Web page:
One Bite at a Time




Thursday, July 2, 2015

Deadwood

God, I love Deadwood. I love the characters, the stories, the sets, the photography, the acting. I can relate more closely to The Wire, and no series ever strung stories together to a more fitting climax than did The Shield. The sense of place established by the characters and dialog in Justified is unsurpassed. What Deadwood  did—and still does, after repeated viewings—is create a hyper-reality where disbelief need not be suspended; it’s torn away as brutally as James Ellroy describing a Los Angeles that existed, but never quite the way his does.

How does Deadwood do it? This may seem ironic when discussing a visual medium, but the whole things is about language. For a person who loves words—their uses meanings, the sounds as they fall upon the ear—Deadwood is the ultimate experience.

The Beloved Spouse and I recently finished what was our fourth (or fifth) trip through the 36 episodes. Not ready to give it up, we worked out way through the bonus features disks. They were a revelation, and highly recommended for fans, especially for insights into the creative process of David Milch.

Let’s talk about Milch for a minute. For years I spoke of him as if his given name were “That Cocksucker.” (“Don’t forget how That Cocksucker Milch fucked us on Deadwood.”) Jim Beaver recently placed the lion’s share of the blame on HBO on his Facebook page. He was there, I wasn’t, and a re-reading of the relevant portions of Brett Martin’s wonderful book Difficult Men shows I had been largely unfair. I still wish Milch hadn’t been quite so sensitive to HBO’s snub and found a way to get the two two-hour movies made to wrap things up, but that’s small potatoes compared to his overarching achievements in Deadwood.

The bonus features were another eye opener. True, they’re edited, and I’m sure Milch had final approval, but the respect, admiration—awe, even—the actors had for Milch was evident, even in candid shots. Watching him speak showed a bit of the charisma they must have felt. Something special was happening there, and while I can’t say everything they did worked—the George Hearst character might have been a little more believable had he not become evil incarnate—the flaws are negligible when compared to the accomplishments. (Some Season Three subplots don’t go anywhere, but I’ll give the benefit of the doubt that Season Four would done something with them.)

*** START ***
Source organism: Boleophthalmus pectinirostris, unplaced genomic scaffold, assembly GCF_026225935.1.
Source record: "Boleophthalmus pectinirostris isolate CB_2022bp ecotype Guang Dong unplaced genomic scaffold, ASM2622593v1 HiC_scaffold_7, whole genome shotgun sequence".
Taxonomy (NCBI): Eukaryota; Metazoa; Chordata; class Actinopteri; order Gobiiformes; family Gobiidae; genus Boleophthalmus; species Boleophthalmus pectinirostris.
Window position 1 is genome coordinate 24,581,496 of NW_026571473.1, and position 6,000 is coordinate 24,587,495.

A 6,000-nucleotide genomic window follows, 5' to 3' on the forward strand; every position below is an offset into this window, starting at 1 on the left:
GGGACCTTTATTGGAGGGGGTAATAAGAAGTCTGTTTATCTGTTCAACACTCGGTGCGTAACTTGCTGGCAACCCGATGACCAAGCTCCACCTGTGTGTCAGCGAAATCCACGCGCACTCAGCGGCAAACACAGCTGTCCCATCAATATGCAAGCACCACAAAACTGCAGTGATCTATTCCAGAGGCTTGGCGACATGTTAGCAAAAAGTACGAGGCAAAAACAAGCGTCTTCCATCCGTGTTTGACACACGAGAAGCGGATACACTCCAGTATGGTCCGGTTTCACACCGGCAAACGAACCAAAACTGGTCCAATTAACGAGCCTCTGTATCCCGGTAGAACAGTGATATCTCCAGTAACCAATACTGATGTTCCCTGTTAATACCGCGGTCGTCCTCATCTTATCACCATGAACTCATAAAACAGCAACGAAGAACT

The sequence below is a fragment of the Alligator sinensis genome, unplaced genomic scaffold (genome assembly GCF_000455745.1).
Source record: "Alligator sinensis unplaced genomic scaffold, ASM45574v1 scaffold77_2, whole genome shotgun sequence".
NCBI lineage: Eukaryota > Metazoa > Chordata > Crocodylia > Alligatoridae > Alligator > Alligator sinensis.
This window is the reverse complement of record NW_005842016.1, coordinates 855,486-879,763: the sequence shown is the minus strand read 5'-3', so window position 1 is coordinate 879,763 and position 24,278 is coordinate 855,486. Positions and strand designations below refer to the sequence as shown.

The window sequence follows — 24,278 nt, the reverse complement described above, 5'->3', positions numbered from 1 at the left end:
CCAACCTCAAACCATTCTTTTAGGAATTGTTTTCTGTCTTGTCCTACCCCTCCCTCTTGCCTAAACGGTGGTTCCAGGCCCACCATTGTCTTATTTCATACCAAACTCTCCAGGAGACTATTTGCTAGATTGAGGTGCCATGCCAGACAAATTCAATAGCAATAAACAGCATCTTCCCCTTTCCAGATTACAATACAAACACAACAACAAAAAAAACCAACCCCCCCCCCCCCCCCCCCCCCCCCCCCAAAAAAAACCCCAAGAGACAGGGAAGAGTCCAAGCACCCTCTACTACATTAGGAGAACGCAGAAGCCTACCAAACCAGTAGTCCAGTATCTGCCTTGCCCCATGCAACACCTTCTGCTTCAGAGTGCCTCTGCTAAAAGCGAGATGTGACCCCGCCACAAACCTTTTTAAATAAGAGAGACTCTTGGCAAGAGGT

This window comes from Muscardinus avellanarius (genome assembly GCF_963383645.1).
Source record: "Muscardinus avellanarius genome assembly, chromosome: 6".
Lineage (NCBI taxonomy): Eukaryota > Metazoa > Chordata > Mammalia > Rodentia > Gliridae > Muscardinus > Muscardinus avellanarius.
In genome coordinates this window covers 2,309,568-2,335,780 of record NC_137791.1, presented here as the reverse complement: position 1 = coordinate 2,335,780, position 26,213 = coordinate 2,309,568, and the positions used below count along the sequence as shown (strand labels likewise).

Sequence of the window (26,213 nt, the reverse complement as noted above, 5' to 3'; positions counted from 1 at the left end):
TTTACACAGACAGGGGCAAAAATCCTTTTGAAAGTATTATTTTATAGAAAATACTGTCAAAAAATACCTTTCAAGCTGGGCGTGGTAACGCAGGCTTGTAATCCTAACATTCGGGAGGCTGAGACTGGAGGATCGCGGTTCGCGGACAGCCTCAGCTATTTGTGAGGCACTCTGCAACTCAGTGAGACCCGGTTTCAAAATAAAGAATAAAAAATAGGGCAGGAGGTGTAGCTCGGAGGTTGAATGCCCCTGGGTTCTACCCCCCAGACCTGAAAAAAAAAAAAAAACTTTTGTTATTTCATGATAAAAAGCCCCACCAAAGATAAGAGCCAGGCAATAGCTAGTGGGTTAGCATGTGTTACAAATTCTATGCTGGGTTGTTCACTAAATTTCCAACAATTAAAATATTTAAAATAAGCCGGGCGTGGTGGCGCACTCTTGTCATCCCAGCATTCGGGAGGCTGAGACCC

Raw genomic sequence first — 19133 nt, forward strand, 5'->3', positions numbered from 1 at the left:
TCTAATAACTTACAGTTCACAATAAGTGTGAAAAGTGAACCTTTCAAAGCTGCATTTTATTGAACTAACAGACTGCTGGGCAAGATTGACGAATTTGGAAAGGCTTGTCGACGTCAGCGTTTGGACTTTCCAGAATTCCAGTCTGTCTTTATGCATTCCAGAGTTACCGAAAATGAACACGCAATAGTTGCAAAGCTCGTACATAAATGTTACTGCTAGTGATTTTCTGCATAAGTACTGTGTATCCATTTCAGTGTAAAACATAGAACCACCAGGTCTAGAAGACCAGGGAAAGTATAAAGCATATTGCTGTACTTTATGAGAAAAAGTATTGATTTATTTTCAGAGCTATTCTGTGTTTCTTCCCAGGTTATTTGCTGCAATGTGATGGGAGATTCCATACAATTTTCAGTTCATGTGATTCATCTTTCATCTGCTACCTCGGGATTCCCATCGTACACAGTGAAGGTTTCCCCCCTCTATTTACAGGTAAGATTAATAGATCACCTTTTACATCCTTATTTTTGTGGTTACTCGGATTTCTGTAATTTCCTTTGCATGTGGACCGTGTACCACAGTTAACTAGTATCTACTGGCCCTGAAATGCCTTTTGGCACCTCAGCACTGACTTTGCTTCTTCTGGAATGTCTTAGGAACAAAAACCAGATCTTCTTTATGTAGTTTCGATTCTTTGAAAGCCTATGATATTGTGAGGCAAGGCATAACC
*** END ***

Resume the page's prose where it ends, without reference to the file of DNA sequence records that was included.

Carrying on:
Probably the greatest praise I can give Deadwood is that it has made me re-examine my
creative process. (Such as it is.) I’ve toyed with the idea of a Western for several years; now I have a file full of notes for it, and plot ideas are springing up unbidden in the car and after showers. I’m paying special attention to the language I’ll use. Not just the style and voice, but the language, both narrative and spoken. I’m not fool enough to try to copy Deadwood’s unique speech, but some things Milch said in the bonus features stuck with me: the task is to create a language. It will sound like English, and it will have elements of the vernacular of the times, but the point will be to develop something unique.

Development. That’s the key. The story develops. The characters. Even the language. Milch spent over a year “developing” Deadwood before bringing in the crews and getting to work. The universe must be set in the creator’s mind before “work” begins. The story and characters and language and setting can develop in whatever form and direction, and the whole will not be ill-affected if the vision of the world is true. That’s where the real effort must take place for this book, and even for the Penns River books I have on the back burner, though that world is known to me well enough now that deliberation is less important than interpretation.

Gustav Mahler said after revising his Fifth Symphony, “I cannot understand how I could have written so much like a beginner. . . . Clearly the routine I had acquired in the first four symphonies had deserted me altogether, as though a totally new message demanded a new technique.”  I’m no Mahler, but I understand what he meant. I’ve been dissatisfied with writing in general and my writing in particular for some time. Now I think I know why. I’d said as much as I could say with the tools and approach I had developed. So it’s time for me to develop, too. Even if the end result is not dissimilar, the approach will differ.

I might have come to these conclusions even had I not seen Deadwood as this precise moment in time. Maybe. I defy any limber-dicked cocksucker to gainsay it had nothing to do with it.


3 comments:

pattinase (abbott) said...

This is so interesting. I have saved the final season. Maybe it's time to watch all three.

Jim Beaver said...

Great piece. I'll add that Milch tried for five years to get the movies made, and almost succeeded. In the end, another studio (a silent partner in the show with no creative input but a financial stake) decided it was too much trouble and nixed the whole deal. And that was the end of that.

And yes, season four would have explored threads that were only set up in season three, particularly the theatrical troupe.

Hell of a show, ain't it?

Dana King said...

Thanks for stopping by, Jim. It means a lot and I appreciate it. And thanks for setting me straight about David Milch. I'd rather be right than think I am.